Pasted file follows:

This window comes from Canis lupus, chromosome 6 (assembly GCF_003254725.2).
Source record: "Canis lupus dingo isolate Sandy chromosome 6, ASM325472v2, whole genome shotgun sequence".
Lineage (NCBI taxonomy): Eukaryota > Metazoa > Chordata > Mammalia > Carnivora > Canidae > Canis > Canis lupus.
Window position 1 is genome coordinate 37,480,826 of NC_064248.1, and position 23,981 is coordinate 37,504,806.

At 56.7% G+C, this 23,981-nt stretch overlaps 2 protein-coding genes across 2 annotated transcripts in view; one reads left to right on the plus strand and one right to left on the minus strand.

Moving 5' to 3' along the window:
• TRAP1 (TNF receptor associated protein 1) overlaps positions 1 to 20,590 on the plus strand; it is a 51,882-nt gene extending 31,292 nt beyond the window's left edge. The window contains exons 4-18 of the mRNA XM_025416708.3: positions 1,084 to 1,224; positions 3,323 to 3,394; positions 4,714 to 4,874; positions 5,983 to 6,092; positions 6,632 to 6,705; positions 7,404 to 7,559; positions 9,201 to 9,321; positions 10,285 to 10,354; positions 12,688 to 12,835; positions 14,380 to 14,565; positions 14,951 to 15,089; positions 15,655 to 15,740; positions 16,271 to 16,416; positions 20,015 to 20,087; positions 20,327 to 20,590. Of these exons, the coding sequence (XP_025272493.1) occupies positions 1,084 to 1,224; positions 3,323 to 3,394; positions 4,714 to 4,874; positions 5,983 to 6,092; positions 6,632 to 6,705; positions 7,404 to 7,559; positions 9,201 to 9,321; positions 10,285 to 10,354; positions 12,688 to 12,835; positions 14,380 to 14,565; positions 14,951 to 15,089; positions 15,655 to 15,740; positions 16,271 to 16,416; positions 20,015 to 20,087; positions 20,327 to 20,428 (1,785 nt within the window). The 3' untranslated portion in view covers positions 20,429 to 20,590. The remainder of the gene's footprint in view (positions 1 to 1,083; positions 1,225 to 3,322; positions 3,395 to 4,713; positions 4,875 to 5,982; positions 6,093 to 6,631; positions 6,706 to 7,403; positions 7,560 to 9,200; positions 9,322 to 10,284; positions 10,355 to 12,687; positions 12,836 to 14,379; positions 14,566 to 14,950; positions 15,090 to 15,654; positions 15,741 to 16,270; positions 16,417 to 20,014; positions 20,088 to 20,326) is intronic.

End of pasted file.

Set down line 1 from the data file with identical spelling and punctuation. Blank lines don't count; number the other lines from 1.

This window comes from Canis lupus, chromosome 6 (assembly GCF_003254725.2).